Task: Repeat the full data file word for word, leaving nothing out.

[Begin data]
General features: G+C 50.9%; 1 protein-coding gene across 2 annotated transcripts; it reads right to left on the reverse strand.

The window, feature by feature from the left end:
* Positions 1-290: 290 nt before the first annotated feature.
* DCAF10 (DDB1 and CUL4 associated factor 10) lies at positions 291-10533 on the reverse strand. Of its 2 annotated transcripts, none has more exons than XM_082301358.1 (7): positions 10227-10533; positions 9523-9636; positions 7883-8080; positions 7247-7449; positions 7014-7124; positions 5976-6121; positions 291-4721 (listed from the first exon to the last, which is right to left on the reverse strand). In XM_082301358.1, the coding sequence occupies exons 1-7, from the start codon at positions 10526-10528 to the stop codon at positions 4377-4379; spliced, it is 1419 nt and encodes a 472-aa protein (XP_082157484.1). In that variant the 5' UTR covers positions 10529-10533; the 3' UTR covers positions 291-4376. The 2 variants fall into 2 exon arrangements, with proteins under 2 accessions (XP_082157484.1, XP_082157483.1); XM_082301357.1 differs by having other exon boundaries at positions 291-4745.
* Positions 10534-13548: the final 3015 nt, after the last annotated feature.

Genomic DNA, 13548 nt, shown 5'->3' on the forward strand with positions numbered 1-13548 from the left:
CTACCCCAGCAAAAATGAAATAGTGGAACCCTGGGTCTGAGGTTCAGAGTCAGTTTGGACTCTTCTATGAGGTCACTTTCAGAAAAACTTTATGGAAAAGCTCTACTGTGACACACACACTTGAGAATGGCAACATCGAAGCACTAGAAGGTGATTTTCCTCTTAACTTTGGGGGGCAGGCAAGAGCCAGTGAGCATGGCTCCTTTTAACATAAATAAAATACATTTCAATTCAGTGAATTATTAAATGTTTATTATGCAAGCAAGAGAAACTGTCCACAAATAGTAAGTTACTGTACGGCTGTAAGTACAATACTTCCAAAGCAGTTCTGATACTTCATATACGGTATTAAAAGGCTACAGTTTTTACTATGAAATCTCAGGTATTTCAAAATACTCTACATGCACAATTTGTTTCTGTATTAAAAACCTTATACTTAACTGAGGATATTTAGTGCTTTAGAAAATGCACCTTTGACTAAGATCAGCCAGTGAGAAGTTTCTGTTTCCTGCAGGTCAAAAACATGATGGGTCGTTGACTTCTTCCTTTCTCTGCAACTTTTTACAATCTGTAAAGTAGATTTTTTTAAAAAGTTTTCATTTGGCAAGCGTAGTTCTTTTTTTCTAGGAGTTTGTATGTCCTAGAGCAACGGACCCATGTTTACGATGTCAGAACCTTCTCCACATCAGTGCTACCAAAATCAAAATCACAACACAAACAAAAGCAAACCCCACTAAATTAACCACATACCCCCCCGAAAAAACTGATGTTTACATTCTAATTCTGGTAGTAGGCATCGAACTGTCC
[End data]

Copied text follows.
General features: G+C 50.9%; 1 protein-coding gene across 2 annotated transcripts; it reads right to left on the reverse strand.

The window, feature by feature from the left end:
* Positions 1-290: 290 nt before the first annotated feature.
* DCAF10 (DDB1 and CUL4 associated factor 10) lies at positions 291-10533 on the reverse strand. Of its 2 annotated transcripts, none has more exons than XM_082301358.1 (7): positions 10227-10533; positions 9523-9636; positions 7883-8080; positions 7247-7449; positions 7014-7124; positions 5976-6121; positions 291-4721 (listed from the first exon to the last, which is right to left on the reverse strand). In XM_082301358.1, the coding sequence occupies exons 1-7, from the start codon at positions 10526-10528 to the stop codon at positions 4377-4379; spliced, it is 1419 nt and encodes a 472-aa protein (XP_082157484.1). In that variant the 5' UTR covers positions 10529-10533; the 3' UTR covers positions 291-4376. The 2 variants fall into 2 exon arrangements, with proteins under 2 accessions (XP_082157484.1, XP_082157483.1); XM_082301357.1 differs by having other exon boundaries at positions 291-4745.
* Positions 10534-13548: the final 3015 nt, after the last annotated feature.

Genomic DNA, 13548 nt, shown 5'->3' on the forward strand with positions numbered 1-13548 from the left:
CTACCCCAGCAAAAATGAAATAGTGGAACCCTGGGTCTGAGGTTCAGAGTCAGTTTGGACTCTTCTATGAGGTCACTTTCAGAAAAACTTTATGGAAAAGCTCTACTGTGACACACACACTTGAGAATGGCAACATCGAAGCACTAGAAGGTGATTTTCCTCTTAACTTTGGGGGGCAGGCAAGAGCCAGTGAGCATGGCTCCTTTTAACATAAATAAAATACATTTCAATTCAGTGAATTATTAAATGTTTATTATGCAAGCAAGAGAAACTGTCCACAAATAGTAAGTTACTGTACGGCTGTAAGTACAATACTTCCAAAGCAGTTCTGATACTTCATATACGGTATTAAAAGGCTACAGTTTTTACTATGAAATCTCAGGTATTTCAAAATACTCTACATGCACAATTTGTTTCTGTATTAAAAACCTTATACTTAACTGAGGATATTTAGTGCTTTAGAAAATGCACCTTTGACTAAGATCAGCCAGTGAGAAGTTTCTGTTTCCTGCAGGTCAAAAACATGATGGGTCGTTGACTTCTTCCTTTCTCTGCAACTTTTTACAATCTGTAAAGTAGATTTTTTTAAAAAGTTTTCATTTGGCAAGCGTAGTTCTTTTTTTCTAGGAGTTTGTATGTCCTAGAGCAACGGACCCATGTTTACGATGTCAGAACCTTCTCCACATCAGTGCTACCAAAATCAAAATCACAACACAAACAAAAGCAAACCCCACTAAATTAACCACATACCCCCCCGAAAAAACTGATGTTTACATTCTAATTCTGGTAGTAGGCATCGAACTGTCC